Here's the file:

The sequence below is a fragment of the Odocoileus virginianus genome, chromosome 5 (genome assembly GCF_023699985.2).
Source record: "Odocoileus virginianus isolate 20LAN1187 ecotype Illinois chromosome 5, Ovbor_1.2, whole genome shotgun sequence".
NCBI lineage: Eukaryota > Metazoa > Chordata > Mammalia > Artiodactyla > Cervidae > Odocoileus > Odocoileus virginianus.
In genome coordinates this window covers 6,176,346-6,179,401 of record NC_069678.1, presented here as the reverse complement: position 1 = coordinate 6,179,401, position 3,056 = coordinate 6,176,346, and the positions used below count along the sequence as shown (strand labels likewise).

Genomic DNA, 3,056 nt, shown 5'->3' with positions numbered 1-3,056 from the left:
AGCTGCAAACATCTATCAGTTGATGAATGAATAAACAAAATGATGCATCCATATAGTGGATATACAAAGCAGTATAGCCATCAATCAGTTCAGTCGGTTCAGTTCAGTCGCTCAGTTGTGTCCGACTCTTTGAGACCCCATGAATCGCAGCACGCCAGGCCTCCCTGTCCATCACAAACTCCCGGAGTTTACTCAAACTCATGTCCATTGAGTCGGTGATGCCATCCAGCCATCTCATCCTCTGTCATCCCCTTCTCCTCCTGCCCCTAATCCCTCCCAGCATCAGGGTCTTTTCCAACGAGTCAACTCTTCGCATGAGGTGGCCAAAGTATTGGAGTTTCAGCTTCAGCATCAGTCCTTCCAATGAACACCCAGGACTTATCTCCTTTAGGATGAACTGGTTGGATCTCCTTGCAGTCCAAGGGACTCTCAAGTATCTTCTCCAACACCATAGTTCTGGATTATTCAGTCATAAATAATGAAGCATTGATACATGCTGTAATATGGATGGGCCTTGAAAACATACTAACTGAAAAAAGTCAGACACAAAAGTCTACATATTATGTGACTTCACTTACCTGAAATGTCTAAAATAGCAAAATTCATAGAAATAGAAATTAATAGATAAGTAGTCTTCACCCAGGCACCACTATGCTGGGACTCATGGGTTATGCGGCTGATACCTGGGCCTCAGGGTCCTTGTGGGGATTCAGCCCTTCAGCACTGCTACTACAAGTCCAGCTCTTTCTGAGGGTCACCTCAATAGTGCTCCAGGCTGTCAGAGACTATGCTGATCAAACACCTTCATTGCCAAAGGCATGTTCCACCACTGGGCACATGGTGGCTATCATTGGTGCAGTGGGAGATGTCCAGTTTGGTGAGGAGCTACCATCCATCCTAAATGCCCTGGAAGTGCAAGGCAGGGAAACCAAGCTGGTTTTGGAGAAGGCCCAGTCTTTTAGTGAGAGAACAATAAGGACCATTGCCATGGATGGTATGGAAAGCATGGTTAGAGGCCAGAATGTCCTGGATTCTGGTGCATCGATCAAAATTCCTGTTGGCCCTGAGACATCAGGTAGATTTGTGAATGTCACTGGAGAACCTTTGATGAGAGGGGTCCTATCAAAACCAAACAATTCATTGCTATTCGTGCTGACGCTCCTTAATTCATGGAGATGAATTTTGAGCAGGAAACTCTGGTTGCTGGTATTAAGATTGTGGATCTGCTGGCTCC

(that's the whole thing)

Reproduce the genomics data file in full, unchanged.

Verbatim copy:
The sequence below is a fragment of the Odocoileus virginianus genome, chromosome 5 (genome assembly GCF_023699985.2).
Source record: "Odocoileus virginianus isolate 20LAN1187 ecotype Illinois chromosome 5, Ovbor_1.2, whole genome shotgun sequence".
NCBI lineage: Eukaryota > Metazoa > Chordata > Mammalia > Artiodactyla > Cervidae > Odocoileus > Odocoileus virginianus.
In genome coordinates this window covers 6,176,346-6,179,401 of record NC_069678.1, presented here as the reverse complement: position 1 = coordinate 6,179,401, position 3,056 = coordinate 6,176,346, and the positions used below count along the sequence as shown (strand labels likewise).

Genomic DNA, 3,056 nt, shown 5'->3' with positions numbered 1-3,056 from the left:
AGCTGCAAACATCTATCAGTTGATGAATGAATAAACAAAATGATGCATCCATATAGTGGATATACAAAGCAGTATAGCCATCAATCAGTTCAGTCGGTTCAGTTCAGTCGCTCAGTTGTGTCCGACTCTTTGAGACCCCATGAATCGCAGCACGCCAGGCCTCCCTGTCCATCACAAACTCCCGGAGTTTACTCAAACTCATGTCCATTGAGTCGGTGATGCCATCCAGCCATCTCATCCTCTGTCATCCCCTTCTCCTCCTGCCCCTAATCCCTCCCAGCATCAGGGTCTTTTCCAACGAGTCAACTCTTCGCATGAGGTGGCCAAAGTATTGGAGTTTCAGCTTCAGCATCAGTCCTTCCAATGAACACCCAGGACTTATCTCCTTTAGGATGAACTGGTTGGATCTCCTTGCAGTCCAAGGGACTCTCAAGTATCTTCTCCAACACCATAGTTCTGGATTATTCAGTCATAAATAATGAAGCATTGATACATGCTGTAATATGGATGGGCCTTGAAAACATACTAACTGAAAAAAGTCAGACACAAAAGTCTACATATTATGTGACTTCACTTACCTGAAATGTCTAAAATAGCAAAATTCATAGAAATAGAAATTAATAGATAAGTAGTCTTCACCCAGGCACCACTATGCTGGGACTCATGGGTTATGCGGCTGATACCTGGGCCTCAGGGTCCTTGTGGGGATTCAGCCCTTCAGCACTGCTACTACAAGTCCAGCTCTTTCTGAGGGTCACCTCAATAGTGCTCCAGGCTGTCAGAGACTATGCTGATCAAACACCTTCATTGCCAAAGGCATGTTCCACCACTGGGCACATGGTGGCTATCATTGGTGCAGTGGGAGATGTCCAGTTTGGTGAGGAGCTACCATCCATCCTAAATGCCCTGGAAGTGCAAGGCAGGGAAACCAAGCTGGTTTTGGAGAAGGCCCAGTCTTTTAGTGAGAGAACAATAAGGACCATTGCCATGGATGGTATGGAAAGCATGGTTAGAGGCCAGAATGTCCTGGATTCTGGTGCATCGATCAAAATTCCTGTTGGCCCTGAGACATCAGGTAGATTTGTGAATGTCACTGGAGAACCTTTGATGAGAGGGGTCCTATCAAAACCAAACAATTCATTGCTATTCGTGCTGACGCTCCTTAATTCATGGAGATGAATTTTGAGCAGGAAACTCTGGTTGCTGGTATTAAGATTGTGGATCTGCTGGCTCC